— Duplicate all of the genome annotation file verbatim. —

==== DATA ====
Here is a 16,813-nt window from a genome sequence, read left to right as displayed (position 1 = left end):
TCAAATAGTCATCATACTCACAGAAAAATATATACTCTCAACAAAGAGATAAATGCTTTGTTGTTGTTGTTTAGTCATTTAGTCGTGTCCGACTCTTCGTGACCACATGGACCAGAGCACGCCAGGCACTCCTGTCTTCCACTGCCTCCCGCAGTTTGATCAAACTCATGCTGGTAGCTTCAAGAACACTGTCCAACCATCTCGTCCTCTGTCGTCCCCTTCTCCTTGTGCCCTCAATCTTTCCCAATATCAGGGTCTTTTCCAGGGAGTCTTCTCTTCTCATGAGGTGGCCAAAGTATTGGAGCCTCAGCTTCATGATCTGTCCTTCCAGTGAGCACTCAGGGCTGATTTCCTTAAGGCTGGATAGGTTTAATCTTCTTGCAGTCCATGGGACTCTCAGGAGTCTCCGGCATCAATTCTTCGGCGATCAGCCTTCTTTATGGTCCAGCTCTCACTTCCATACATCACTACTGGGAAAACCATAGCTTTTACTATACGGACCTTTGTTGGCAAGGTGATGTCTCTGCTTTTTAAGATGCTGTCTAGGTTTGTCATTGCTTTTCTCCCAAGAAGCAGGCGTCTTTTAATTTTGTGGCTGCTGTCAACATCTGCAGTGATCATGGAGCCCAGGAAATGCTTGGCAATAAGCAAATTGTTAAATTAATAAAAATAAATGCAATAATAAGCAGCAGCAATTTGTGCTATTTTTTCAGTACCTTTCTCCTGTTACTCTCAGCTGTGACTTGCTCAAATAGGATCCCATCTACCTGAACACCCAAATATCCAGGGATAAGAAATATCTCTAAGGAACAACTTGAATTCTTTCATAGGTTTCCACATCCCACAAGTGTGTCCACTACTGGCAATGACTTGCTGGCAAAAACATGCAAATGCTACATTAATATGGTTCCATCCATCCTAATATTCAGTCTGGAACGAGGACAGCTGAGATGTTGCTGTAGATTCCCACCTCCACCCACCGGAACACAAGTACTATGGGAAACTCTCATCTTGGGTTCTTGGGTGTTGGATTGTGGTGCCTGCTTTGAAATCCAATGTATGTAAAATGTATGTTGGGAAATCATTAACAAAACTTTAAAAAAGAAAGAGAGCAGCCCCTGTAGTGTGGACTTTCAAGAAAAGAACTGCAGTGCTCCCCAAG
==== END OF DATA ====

Here is a 16,813-nt window from a genome sequence, read left to right as displayed (position 1 = left end):
TCAAATAGTCATCATACTCACAGAAAAATATATACTCTCAACAAAGAGATAAATGCTTTGTTGTTGTTGTTTAGTCATTTAGTCGTGTCCGACTCTTCGTGACCACATGGACCAGAGCACGCCAGGCACTCCTGTCTTCCACTGCCTCCCGCAGTTTGATCAAACTCATGCTGGTAGCTTCAAGAACACTGTCCAACCATCTCGTCCTCTGTCGTCCCCTTCTCCTTGTGCCCTCAATCTTTCCCAATATCAGGGTCTTTTCCAGGGAGTCTTCTCTTCTCATGAGGTGGCCAAAGTATTGGAGCCTCAGCTTCATGATCTGTCCTTCCAGTGAGCACTCAGGGCTGATTTCCTTAAGGCTGGATAGGTTTAATCTTCTTGCAGTCCATGGGACTCTCAGGAGTCTCCGGCATCAATTCTTCGGCGATCAGCCTTCTTTATGGTCCAGCTCTCACTTCCATACATCACTACTGGGAAAACCATAGCTTTTACTATACGGACCTTTGTTGGCAAGGTGATGTCTCTGCTTTTTAAGATGCTGTCTAGGTTTGTCATTGCTTTTCTCCCAAGAAGCAGGCGTCTTTTAATTTTGTGGCTGCTGTCAACATCTGCAGTGATCATGGAGCCCAGGAAATGCTTGGCAATAAGCAAATTGTTAAATTAATAAAAATAAATGCAATAATAAGCAGCAGCAATTTGTGCTATTTTTTCAGTACCTTTCTCCTGTTACTCTCAGCTGTGACTTGCTCAAATAGGATCCCATCTACCTGAACACCCAAATATCCAGGGATAAGAAATATCTCTAAGGAACAACTTGAATTCTTTCATAGGTTTCCACATCCCACAAGTGTGTCCACTACTGGCAATGACTTGCTGGCAAAAACATGCAAATGCTACATTAATATGGTTCCATCCATCCTAATATTCAGTCTGGAACGAGGACAGCTGAGATGTTGCTGTAGATTCCCACCTCCACCCACCGGAACACAAGTACTATGGGAAACTCTCATCTTGGGTTCTTGGGTGTTGGATTGTGGTGCCTGCTTTGAAATCCAATGTATGTAAAATGTATGTTGGGAAATCATTAACAAAACTTTAAAAAAGAAAGAGAGCAGCCCCTGTAGTGTGGACTTTCAAGAAAAGAACTGCAGTGCTCCCCAAG